Of course, you want to be your most beautiful self for your wedding, but you can also take this opportunity to be your most confident self—and to make that a daily feeling after the big day. We worked with local makeup artist Megan Kramer of Blend Artistry to create an in-depth beauty agenda leading up to your wedding day. You don’t have to follow every item to notice a difference. Choose your own beauty adventure and have fun!
Up to a Year Before
Kramer advises, “I would suggest booking your beauty services as soon as you have your date set. Most brides book six to 12 months out.” If you have this kind of advance notice, now is your chance to switch up some old habits: Schedule regular hair trims, and work with a facialist on ideas for new products or routines, some of which may take months to work their magic.
Six Months Before
You probably have some idea of the kind of wedding you want—you’ve maybe even booked your venue or bought your dress. In fact, Kramer suggests considering your makeup after you’ve chosen your dress, veil, and jewelry. “These details can really help you decide how to wear your hair or how dramatic you would like your makeup to look,” she says. Start collecting images to compile a vision of what you want—and more importantly, what you don’t want—for your beauty look. Curious about contouring? Intrigued by false lashes? Begin experimenting now.
Four Months Before
Start thinking skin. The better condition your skin is in, the easier your makeup application will go. Stick to your skincare routine (wash your face at least once per day, tone, moisturize, and wear sunscreen every. single. day.).
Three Months Before
Kramer recommends booking your trial makeup and hair runs approximately two to three months prior to your wedding date. And if you’re planning a teeth-whitening regime, start now.
Two Months Before
Don’t wait any longer to start new beauty products, such as retinol and chemical exfoliants, which can help with fine lines, acne, and dullness. Don’t even try new brands or products after this time. That way, if you have a bad reaction to anything, you’ll have plenty of time to deal with it. You’ll also have your new routine down to a science by the big day.
One Month Before
Kick the self-care into gear: Get as much sleep as possible, drink lots of water, exercise a bit each day, mind your nutrition (eat the rainbow, baby!), and take your vitamins. You’ll thank yourself later.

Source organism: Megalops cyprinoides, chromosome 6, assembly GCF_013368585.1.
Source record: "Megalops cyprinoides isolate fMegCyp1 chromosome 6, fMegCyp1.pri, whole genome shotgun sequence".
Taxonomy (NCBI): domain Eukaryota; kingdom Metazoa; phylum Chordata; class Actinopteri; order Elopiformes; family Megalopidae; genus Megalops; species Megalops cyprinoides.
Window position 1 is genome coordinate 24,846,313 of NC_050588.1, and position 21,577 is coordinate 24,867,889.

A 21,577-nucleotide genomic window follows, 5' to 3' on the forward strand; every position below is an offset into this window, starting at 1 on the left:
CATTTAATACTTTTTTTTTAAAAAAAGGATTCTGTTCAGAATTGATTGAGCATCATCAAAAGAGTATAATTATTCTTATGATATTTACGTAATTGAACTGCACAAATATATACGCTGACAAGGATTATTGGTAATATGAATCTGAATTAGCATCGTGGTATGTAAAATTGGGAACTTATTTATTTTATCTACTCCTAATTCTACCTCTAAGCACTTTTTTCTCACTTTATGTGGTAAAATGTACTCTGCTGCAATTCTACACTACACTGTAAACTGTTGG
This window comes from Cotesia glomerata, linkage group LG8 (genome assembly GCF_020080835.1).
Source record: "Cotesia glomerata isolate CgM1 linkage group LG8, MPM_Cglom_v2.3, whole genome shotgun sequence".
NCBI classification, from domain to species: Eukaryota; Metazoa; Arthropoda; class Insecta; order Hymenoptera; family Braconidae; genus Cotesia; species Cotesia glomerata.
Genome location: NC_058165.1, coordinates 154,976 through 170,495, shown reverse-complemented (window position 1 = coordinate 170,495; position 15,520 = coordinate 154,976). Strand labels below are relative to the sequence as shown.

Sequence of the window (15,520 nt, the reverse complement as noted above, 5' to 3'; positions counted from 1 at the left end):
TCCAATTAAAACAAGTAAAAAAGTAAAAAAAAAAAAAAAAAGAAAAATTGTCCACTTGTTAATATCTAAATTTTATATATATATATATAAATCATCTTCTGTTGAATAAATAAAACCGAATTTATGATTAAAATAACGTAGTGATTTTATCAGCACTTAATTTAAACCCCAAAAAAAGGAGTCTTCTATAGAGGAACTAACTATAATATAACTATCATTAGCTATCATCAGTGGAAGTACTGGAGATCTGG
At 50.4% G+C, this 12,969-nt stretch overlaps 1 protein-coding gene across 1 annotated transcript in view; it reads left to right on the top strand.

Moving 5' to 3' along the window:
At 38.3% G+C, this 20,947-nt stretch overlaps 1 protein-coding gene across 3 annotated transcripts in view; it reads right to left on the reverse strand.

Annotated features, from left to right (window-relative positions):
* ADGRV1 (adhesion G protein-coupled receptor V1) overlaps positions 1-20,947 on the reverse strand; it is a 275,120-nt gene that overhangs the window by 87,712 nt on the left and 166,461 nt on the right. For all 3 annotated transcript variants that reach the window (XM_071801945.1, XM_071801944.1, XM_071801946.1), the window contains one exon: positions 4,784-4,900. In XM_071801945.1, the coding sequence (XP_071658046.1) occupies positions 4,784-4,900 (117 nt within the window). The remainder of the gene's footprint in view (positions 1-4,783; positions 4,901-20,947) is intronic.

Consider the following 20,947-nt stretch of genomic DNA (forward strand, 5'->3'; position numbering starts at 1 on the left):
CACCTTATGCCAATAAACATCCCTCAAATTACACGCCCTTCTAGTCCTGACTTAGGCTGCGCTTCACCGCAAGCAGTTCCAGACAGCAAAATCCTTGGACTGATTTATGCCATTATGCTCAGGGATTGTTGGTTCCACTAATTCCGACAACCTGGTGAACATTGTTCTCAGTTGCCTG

Two Weeks Before
“Any hair trims and subtle color changes should be done about two weeks before and root coverage can be done one week before,” Kramer says. “Our hairstylists get asked about that a lot!”
One Week Before
It’s getting real real. Definitely don’t introduce a bunch of new skin products that you’ve never used. Now is not the time! “Stay hydrated and don’t change from your normal skincare routine,” Kramer says. “This could cause a reaction or acne to appear. Gentle facials [such as a soothing, hydrating facial] can be done a week before. Avoid any major exfoliation or unusual treatments.”
72 Hours Before
Says Kramer: “For waxing, I would suggest at least two to three days before your wedding day—it’s a huge no-no to wax the day of the event, especially if you are new to waxing. Those with very sensitive skin might incur slight redness or blotchiness, which will calm down in a day or so.”
48 Hours Before
Planning a spray tan? “Two days before your wedding is an ideal time,” Kramer says. “This way any excess tan is washed off thoroughly. This will keep any residue rubbing off your skin and onto your dress.”
The Day Before
This is the moment that you prep yourself for a day of beauty. Get your pedicure and manicure (any earlier and you could be dealing with chips). Shampoo and condition your hair as usual but leave out any extra styling products. If you have a hair and/or face mask that you love, use it today.
The Big Day
Take a shower and do all your necessary shaving (use a newish razor to avoid nicks). Use a washcloth to scrub your feet with soap, and then moisturize them too, especially if you’ll be wearing open-toed shoes. Depending on how oily your scalp and hair naturally are, you might want to wash your hair, but don’t put any extra products in it. Your stylist will use texturizing spray if needed. Moisturize your skin, especially on your arms and legs. Drink a big glass of water and eat something real for breakfast. Then float into hair and makeup like a dang goddess.